ETHICS & How Does Jesus’ Call to Self-sacrifice Impact the Plank of Carneades?

by Bob Whitesel D.Min., Ph.D., 9/1/15.

In an earlier posting, I described the classic ethical dilemma of the Plank of Carneades.  Read this posting if you have not already done so read my introduction to the Plank of Carneades.  Then undertake the following exercise.

What Part Does Self-sacrifice Play?

When considering what he would do regarding the Plank of Carneades, a student shared the importance of self-sacrifice for a stranger.  He stated,

“If I managed to get to the board first, it would be very hard for me to let it go knowing that I would not survive. It would be different if person B was my wife, or someone else I cared for; I would gladly give them the board. If I could be in a Christian spiritual state of mind in that situation, I know I could give the board to any person B, but, I am just being realistic here, God would have to give me that peace to make that sacrifice. I do think I would be willing to ask God to give me that peace” (student, anonymous).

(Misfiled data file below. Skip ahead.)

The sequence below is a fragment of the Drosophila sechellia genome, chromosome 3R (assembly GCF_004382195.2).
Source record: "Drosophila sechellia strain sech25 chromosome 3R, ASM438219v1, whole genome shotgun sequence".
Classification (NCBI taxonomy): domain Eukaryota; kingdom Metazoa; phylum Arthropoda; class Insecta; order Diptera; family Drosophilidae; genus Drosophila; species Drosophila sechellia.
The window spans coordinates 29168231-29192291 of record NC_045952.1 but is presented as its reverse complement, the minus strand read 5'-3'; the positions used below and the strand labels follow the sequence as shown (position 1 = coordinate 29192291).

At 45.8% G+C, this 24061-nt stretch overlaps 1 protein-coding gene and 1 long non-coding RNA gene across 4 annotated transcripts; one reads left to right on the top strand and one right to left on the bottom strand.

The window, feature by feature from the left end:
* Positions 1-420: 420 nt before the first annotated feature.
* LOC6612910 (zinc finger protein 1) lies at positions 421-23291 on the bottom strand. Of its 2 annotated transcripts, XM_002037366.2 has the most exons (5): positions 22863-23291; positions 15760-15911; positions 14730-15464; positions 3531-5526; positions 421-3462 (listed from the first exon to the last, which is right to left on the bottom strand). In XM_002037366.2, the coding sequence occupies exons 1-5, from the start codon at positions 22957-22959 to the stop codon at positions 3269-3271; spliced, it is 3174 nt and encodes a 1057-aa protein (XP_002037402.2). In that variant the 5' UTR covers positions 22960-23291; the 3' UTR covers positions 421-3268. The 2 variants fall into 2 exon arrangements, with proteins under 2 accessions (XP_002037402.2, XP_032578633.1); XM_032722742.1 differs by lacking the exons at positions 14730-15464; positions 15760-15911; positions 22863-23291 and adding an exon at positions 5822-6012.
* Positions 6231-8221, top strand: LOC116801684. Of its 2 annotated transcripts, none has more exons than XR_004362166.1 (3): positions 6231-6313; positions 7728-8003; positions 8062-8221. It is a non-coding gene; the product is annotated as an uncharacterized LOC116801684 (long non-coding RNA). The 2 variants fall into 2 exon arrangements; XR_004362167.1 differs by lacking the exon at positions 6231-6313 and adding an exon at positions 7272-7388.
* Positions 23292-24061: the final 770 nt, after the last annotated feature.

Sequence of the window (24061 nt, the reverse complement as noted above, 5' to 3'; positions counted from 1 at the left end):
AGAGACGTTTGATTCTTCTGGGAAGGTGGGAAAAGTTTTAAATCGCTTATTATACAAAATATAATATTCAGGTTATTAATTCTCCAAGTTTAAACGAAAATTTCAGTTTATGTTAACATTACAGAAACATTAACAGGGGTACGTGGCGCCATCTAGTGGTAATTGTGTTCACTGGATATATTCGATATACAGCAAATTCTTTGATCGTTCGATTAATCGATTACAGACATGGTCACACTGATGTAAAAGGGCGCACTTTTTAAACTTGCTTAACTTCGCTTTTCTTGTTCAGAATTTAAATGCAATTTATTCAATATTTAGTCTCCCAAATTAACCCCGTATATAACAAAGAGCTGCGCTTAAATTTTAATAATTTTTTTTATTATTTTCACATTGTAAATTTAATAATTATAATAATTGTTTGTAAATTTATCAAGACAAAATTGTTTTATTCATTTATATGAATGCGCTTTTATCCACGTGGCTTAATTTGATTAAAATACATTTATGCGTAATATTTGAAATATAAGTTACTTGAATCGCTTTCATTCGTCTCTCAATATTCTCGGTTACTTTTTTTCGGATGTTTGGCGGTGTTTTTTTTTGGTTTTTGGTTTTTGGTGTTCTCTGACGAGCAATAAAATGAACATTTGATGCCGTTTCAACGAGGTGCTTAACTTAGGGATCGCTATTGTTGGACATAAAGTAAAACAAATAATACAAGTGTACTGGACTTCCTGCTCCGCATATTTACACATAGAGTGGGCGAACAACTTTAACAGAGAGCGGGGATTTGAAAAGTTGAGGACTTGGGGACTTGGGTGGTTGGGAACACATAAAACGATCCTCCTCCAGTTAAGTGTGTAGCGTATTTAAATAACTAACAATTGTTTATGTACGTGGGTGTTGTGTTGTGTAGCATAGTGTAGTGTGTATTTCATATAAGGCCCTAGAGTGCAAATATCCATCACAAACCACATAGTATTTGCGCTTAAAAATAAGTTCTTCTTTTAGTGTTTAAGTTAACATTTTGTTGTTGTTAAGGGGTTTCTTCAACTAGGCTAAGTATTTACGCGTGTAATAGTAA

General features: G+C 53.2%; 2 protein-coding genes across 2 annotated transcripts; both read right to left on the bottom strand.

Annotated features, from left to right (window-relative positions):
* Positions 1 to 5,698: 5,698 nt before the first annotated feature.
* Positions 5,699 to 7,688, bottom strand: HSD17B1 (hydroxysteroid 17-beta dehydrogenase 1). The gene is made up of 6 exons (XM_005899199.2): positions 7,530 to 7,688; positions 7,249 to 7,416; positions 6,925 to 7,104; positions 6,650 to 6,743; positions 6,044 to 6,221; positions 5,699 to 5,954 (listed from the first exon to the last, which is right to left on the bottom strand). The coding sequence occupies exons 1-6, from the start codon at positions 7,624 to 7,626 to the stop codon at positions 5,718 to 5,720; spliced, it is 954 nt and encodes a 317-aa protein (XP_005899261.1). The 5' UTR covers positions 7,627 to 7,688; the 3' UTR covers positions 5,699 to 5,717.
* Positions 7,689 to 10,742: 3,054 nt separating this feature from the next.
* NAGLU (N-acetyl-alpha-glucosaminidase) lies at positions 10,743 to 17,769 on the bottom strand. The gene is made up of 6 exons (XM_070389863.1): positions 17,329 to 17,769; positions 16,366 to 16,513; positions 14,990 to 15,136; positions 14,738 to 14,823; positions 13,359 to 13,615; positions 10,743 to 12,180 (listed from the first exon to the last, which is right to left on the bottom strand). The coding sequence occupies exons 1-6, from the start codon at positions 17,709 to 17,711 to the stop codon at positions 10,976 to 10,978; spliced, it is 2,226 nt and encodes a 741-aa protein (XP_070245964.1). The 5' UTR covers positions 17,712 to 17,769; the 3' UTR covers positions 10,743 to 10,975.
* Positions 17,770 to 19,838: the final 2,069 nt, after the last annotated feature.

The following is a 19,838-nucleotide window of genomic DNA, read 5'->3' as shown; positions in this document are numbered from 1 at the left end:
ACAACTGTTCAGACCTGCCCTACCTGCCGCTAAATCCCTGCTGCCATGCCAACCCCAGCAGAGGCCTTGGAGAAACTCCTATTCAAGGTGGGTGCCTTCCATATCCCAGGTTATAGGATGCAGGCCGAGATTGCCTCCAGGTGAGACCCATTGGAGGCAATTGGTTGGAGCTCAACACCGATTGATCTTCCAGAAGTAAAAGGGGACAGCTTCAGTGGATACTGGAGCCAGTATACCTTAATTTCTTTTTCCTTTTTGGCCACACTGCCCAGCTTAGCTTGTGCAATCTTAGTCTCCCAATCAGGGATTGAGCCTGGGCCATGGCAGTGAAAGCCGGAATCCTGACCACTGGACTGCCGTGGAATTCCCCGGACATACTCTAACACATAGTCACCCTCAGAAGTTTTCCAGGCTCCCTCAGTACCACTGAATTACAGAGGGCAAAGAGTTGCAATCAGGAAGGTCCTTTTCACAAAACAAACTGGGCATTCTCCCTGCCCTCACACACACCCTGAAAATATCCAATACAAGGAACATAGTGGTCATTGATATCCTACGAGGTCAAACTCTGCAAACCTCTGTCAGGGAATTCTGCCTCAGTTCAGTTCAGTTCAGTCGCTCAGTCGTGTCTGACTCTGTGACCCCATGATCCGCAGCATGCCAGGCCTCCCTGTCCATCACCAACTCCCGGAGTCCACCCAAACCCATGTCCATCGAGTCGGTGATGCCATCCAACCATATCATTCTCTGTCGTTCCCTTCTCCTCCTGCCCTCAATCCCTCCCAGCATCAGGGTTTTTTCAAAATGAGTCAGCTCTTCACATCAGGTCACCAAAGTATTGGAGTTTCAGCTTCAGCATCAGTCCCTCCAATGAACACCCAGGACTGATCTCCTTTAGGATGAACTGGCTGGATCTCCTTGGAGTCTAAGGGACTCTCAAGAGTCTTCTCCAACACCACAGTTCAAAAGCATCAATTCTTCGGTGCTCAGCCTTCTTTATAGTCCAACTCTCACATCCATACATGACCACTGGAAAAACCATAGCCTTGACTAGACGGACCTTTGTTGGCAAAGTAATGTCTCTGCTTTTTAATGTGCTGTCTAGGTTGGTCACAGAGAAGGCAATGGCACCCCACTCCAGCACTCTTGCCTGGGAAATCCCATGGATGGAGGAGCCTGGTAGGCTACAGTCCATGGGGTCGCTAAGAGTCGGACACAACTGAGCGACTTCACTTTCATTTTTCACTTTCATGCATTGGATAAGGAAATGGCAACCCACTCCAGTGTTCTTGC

I especially think it is important to note that he said, “God would have to give me that peace to make that sacrifice.”  That is an important aspect.  And, Church History is replete with examples of persons who gave their lives for others.  And, that “peace” to give up one’s life for a stranger is a powerful and spiritual force.

I often give students a short (optional) exercise for anyone wishing to garner more points (or needs to 🙂 in my courses. This can also be an exercise for your small group or leadership team.  Here is the exercise:

  • Do a quick Internet search,
  • Cut/paste a story about a Christian who gave their life for another.
  • Focus on what it takes to have “peace to make that sacrifice.”

The Key is Preparation for Sacrifice

The reason I think this endeavor important, is because ethical behavior requires self-sacrifice (according to Hill 1997:50-51).  Therefore, how can be prepare for such situations? The key lies in a readiness to deny our self.  Because this runs against our human instincts (except when we have a close, e.g. family, relationship) we must look at how to address this if we are to prepare to act in love.